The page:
To balance the ecclesiastical with the secular, Philip Pullman that scourge of Christianity in his wonderful allegories The Dark Materials has written a scorcher to mark the Convention on Modern Liberty on Saturday ( locally at Queens). The irony is that the freedom agenda looks like working well for the Tories. Pullman writes:
We are so fast asleep that we don’t know who we are any more. Are we English? Scottish? Welsh? British? More than one of them? ( Ed .Ahem, what about..er..?) One but not another? Are we a Christian nation – after all we have an Established Church – or are we something post-Christian? Are we a secular state? Are we a multifaith state? Are we anything we can all agree on and feel proud of?
Update Jack Straws defence is worth adding.. “I’m the first to accept that Labour since 1997 has not achieved a state of grace in terms of the crucial balance between security and liberty. But on any objective basis, this government has done more to reinforce and strengthen liberty than any since the war .The climate in a post-9/11 world is much harder than anyone imagined, even in the immediate aftermath of that outrage. I do not pretend we’ve got everything right. We haven’t.”
Isnt it obvious that – even leaving Iraq aside – the post 9/11 threat was much exaggerated?
* £34bn cost of state-run surveillance databases
* Former spy chief says UK is now a police state
* First ID cards are to be issued within weeks
The new laws whisper:
You don’t know who you are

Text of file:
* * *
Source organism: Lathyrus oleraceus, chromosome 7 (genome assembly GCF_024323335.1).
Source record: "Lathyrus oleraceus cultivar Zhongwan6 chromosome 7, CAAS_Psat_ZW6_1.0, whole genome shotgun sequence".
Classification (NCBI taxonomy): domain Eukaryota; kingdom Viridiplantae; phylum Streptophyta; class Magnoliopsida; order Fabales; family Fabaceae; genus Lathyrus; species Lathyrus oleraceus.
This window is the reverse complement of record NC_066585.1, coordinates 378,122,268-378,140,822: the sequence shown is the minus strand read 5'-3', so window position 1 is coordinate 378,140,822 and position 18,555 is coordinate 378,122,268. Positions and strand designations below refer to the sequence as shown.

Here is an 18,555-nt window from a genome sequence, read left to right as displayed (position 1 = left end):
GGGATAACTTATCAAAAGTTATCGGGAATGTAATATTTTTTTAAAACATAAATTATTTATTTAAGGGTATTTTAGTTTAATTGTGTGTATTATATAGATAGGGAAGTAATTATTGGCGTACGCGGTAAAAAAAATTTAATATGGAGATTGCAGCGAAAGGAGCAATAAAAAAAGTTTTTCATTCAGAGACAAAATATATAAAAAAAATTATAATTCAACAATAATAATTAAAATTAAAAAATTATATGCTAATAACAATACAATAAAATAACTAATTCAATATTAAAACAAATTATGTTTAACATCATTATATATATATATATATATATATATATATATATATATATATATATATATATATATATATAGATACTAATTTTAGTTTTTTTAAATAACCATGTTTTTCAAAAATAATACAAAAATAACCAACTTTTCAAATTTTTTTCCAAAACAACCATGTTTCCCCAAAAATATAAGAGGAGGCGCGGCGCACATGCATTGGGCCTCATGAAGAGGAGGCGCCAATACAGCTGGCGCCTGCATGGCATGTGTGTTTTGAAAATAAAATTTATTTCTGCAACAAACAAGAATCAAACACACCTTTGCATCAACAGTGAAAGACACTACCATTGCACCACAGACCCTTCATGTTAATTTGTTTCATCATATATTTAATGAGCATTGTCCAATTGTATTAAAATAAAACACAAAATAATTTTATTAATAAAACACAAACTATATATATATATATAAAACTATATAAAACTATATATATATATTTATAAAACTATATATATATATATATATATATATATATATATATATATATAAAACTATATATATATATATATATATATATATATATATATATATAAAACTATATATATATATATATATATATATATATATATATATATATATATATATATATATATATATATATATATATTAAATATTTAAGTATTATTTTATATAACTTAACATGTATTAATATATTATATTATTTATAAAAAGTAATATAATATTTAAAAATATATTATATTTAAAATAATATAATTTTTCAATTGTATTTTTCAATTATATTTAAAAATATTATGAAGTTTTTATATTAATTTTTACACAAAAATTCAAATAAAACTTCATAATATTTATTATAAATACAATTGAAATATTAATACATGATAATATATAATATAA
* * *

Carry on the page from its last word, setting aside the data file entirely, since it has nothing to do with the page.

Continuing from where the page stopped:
You’re mistaken about yourself
We know better than you do what you consist of, what labels apply to you, which facts about you are important and which are worthless
We do not believe you can be trusted to know these things, so we shall know them for you
And if we take against you, we shall remove from your possession the only proof we shall allow to be recognised
It is inconceivable to me that a waking nation in the full consciousness of its freedom would have allowed its government to pass such laws as the Protection from Harassment Act (1997), the Crime and Disorder Act (1998), the Regulation of Investigatory Powers Act (2000), the Terrorism Act (2000), the Criminal Justice and Police Act (2001), the Anti-Terrorism, Crime and Security Act (2001), the Regulation of Investigatory Powers Extension Act (2002), the Criminal Justice Act (2003), the Extradition Act (2003), the Anti-Social Behaviour Act (2003), the Domestic Violence, Crime and Victims Act (2004), the Civil Contingencies Act (2004), the Prevention of Terrorism Act (2005), the Inquiries Act (2005), the Serious Organised Crime and Police Act (2005), not to mention a host of pending legislation such as the Identity Cards Bill, the Coroners and Justice Bill, and the Legislative and Regulatory Reform Bill.